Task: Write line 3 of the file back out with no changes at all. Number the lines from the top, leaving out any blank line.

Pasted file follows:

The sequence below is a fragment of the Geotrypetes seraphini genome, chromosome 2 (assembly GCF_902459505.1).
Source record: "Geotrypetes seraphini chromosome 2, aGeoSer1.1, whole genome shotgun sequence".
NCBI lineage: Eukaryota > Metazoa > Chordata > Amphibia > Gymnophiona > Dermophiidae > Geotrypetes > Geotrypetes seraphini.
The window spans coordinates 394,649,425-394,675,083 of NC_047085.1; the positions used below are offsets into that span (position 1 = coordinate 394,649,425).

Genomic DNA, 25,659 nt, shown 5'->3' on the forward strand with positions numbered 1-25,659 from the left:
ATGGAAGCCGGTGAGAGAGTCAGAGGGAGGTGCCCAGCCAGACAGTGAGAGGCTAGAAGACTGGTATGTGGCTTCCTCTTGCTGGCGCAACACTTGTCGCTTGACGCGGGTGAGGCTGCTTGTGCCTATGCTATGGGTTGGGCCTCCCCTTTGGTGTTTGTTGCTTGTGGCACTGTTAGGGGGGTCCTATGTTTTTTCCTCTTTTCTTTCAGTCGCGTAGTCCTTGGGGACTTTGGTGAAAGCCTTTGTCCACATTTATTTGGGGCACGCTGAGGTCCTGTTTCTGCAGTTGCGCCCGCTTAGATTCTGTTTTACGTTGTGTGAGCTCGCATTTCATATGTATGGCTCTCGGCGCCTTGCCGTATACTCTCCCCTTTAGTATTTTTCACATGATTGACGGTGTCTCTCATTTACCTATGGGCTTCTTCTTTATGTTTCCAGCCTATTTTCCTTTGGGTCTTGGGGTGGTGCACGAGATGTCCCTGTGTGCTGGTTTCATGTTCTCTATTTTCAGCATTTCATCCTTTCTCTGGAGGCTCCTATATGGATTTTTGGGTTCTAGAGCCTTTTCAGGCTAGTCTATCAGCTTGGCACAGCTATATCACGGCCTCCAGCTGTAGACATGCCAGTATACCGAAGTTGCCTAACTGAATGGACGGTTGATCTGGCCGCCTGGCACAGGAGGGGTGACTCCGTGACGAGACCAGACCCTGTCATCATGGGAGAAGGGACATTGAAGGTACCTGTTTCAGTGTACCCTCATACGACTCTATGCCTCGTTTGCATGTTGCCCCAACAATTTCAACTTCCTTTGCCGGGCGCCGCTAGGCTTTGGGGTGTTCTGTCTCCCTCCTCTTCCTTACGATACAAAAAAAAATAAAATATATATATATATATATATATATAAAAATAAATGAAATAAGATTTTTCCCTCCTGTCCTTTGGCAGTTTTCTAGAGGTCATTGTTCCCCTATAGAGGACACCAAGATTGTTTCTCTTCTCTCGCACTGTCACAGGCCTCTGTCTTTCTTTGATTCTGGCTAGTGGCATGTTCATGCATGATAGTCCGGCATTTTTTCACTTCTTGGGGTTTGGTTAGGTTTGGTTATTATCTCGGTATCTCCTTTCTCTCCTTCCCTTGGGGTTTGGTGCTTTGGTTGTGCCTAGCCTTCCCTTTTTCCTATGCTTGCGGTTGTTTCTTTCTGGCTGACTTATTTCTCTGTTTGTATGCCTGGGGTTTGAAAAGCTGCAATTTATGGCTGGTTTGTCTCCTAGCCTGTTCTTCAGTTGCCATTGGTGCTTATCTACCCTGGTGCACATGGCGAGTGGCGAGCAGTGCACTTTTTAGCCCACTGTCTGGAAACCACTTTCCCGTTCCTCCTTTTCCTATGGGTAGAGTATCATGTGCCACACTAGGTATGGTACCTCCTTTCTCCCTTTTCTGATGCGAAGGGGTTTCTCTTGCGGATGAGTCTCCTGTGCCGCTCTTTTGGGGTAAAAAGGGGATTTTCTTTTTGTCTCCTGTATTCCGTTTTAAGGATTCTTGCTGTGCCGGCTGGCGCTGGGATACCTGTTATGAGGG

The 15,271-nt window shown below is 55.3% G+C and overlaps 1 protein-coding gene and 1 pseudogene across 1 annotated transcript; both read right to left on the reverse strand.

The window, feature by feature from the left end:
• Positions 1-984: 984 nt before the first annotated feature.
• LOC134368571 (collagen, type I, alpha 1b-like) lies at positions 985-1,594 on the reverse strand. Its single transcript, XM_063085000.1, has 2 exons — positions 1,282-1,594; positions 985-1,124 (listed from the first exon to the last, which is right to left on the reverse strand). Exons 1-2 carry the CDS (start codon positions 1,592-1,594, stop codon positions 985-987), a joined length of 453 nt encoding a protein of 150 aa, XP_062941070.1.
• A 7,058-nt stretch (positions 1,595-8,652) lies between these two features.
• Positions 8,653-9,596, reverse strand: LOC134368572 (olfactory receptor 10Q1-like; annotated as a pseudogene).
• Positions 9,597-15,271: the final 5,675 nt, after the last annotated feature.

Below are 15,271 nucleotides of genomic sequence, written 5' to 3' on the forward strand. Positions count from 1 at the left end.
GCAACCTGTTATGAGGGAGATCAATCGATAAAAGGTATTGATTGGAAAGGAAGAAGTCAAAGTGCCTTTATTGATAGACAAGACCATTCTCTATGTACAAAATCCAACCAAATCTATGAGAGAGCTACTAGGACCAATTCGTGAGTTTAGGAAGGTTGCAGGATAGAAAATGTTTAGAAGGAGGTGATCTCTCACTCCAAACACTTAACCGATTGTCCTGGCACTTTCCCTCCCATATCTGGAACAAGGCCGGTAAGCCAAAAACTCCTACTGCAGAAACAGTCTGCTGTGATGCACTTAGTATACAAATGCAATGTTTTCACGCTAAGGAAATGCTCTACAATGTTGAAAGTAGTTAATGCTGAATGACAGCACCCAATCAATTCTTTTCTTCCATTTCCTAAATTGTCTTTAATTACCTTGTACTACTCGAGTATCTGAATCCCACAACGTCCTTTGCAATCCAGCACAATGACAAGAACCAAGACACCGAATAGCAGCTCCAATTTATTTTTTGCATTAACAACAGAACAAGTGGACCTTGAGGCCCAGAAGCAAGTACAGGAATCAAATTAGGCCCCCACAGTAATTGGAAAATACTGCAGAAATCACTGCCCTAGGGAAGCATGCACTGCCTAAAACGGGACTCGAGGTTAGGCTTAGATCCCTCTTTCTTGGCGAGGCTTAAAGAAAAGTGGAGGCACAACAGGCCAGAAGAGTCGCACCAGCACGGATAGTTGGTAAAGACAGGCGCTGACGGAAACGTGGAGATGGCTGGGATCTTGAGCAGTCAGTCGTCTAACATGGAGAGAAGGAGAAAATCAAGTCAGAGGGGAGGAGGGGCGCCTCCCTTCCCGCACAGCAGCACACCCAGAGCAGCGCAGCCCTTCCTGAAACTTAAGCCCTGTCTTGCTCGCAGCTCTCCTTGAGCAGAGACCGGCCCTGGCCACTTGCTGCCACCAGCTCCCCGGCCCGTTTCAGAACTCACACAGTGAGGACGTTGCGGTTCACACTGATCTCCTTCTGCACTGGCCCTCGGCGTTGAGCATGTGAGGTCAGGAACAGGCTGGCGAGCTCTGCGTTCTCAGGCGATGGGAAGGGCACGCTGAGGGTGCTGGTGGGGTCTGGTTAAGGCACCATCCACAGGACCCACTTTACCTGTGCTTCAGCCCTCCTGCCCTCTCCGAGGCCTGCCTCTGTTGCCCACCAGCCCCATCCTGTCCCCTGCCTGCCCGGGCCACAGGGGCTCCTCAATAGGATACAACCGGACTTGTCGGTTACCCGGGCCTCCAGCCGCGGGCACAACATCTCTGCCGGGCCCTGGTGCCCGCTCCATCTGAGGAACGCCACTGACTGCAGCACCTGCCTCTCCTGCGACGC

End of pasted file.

NCBI lineage: Eukaryota > Metazoa > Chordata > Amphibia > Gymnophiona > Dermophiidae > Geotrypetes > Geotrypetes seraphini.